Aside from participation in this program, FOOD EVOLUTION is currently only available for educational and public screening rental or purchase. Consumer DVDs and streaming options are not currently available.  Be one of the first to use this film in your classroom!


This film is a great fit for any curriculum that focuses on media literacy, biology, agriculture, ethics, genetics, sustainability, climate change, and global hunger. FOOD EVOLUTION and the STEM-aligned messages it conveys about the value of science, technology, innovation, and analytical thinking in daily life creates an opening for engaging and thought-provoking discussions.  


The standards-aligned Educational Resource Guide includes discussion questions, screening guidelines, and procedural lesson plans for classroom use.  


To register or for more information, go to:   


For more information about Food Evolution please visit:  

For more information about the Food Evolution Educational Outreach Coalition, please email:

NAAE Members:


Have you considered getting more involved in the leadership for NAAE?  Committee membership is a great place to start.  Learn more about NAAE committees on the NAAE website and on Communities of Practice (scroll down to the lower right corner of the CoP welcome page for links to the committee pages).


Please refer to the attachments for more information.


To inquire about open positions on NAAE committees, please contact the respective committee leader (contact information on the attachment).


Many thanks.




Wm. Jay Jackman, Ph.D., CAE

Executive Director

National Association of Agricultural Educators

300 Garrigus Building

Lexington, Kentucky  40546-0215

Office: (859) 257-2224 or (800) 509-0204

Cell: (859) 619-4990

Fax: (859) 323-3919


Friday Notes is designed to enhance communication among various agricultural sectors, educators, students, and the public who are interested in a variety of plant, animal, food, and environmental issues. Friday Notes advocates the pursuit of credible, unbiased, science-based information. Material contained in linked articles is from the original authors and does not necessarily reflect the views of CAST.

In This Issue...... Click to Read
A Hello and Goodbye for CAST Staff Members--P. 2
Animal Agriculture News
Food Science and Safety News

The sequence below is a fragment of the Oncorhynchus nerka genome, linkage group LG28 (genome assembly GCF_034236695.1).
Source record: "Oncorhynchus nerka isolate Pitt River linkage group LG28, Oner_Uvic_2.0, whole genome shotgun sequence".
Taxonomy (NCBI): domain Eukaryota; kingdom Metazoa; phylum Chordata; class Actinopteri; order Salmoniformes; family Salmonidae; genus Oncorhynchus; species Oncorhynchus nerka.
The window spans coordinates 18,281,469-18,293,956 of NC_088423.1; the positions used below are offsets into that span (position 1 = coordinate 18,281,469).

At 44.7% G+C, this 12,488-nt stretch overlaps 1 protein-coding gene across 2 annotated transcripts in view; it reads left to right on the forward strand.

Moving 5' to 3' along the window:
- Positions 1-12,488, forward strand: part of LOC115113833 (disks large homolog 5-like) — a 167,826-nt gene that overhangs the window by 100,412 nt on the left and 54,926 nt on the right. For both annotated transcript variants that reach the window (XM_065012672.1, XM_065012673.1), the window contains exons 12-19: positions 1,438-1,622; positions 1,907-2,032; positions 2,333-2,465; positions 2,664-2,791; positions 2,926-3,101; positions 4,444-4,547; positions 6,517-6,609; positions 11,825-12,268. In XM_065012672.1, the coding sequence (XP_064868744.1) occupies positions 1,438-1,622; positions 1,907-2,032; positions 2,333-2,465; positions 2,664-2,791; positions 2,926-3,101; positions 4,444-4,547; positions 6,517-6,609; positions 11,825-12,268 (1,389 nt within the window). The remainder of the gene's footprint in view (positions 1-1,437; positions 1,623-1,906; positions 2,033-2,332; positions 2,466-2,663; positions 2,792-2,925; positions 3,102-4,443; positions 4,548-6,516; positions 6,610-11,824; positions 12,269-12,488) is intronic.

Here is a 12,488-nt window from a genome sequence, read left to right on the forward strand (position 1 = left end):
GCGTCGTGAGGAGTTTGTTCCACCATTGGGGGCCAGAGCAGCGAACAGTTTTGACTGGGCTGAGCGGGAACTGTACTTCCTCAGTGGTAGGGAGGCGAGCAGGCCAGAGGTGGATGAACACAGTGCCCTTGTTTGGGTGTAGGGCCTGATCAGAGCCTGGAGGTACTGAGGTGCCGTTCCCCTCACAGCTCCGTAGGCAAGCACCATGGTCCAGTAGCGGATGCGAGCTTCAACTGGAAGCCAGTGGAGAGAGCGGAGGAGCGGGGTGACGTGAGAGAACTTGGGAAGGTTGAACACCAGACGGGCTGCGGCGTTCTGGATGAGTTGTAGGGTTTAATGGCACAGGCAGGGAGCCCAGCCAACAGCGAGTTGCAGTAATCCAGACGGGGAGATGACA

Plant and Environment News
International News
General Interest News
Blood Moon Risin'super blood moon eclipse will occur Sunday night, January 20, in glorious fashion across North and South America.
  Nominations Open for Prestigious Award 
Nominations are open for the 2019 Borlaug CAST Communication Award--forms and instructions are available here.
 World Food Prize Opportunity 
The World Food Prize Foundation's George Washington Carver Internship is an unparalleled professional opportunity for students interested in global issues of hunger, poverty, and development.
Calling Ag Ambassadors 
The National Teach Ag Campaign is seeking the nation's most outstanding agricultural education majors to represent the profession at the 2019 National FFA Conventionthis fall in Indianapolis.
Send In Ideas
CAST welcomes suggestions for future publications and projects. Click here for a look at how to get involved with CAST social media
Research Internships 
Cornell University is joining with a university in Hungary to offer CALS undergraduate students opportunities to participate in summer research internships.
FFAR Nominations
The Foundation for Food and Agricultural Research seeks nominations (due Feb. 28) for its 2019 New Innovator in Food and Agriculture Research Award.
    Catch CAST Online! us on social media to stay up to date on the latest ag trends and recent CAST news!
January 18, 2019
Generation Yum? 
   Survey indicates that younger people are more  
into food and agriculture
Many try to categorize groups of people by using generational labels. Mention baby boomers and an image of Woodstock might take shape; Generation Xers often get portrayed with an MTV clip in the background. When a survey about young people, agriculture, and food surfaces, folks struggle with terms such as Gen Y or millennial. But as an article in Feedstuffs explains, Eve Turow solved that by calling 18- to 34-year-olds "Generation Yum." The name seems to blend well with information from the Feed4Thought survey, as it points out the close connections today's youngsters have with food.  
The general findings indicate that younger people are trying to deepen their understanding of agriculture. They are looking into nutrition, animal welfare, and sustainability--and they accept that the "digital revolution has arrived in agriculture." The article suggests that every age, gender, income bracket, household size, and nationality agrees that farmers have a mission to produce safe, nutritious food for consumers. Luckily, we have thousands in the agricultural community working on that
News and Views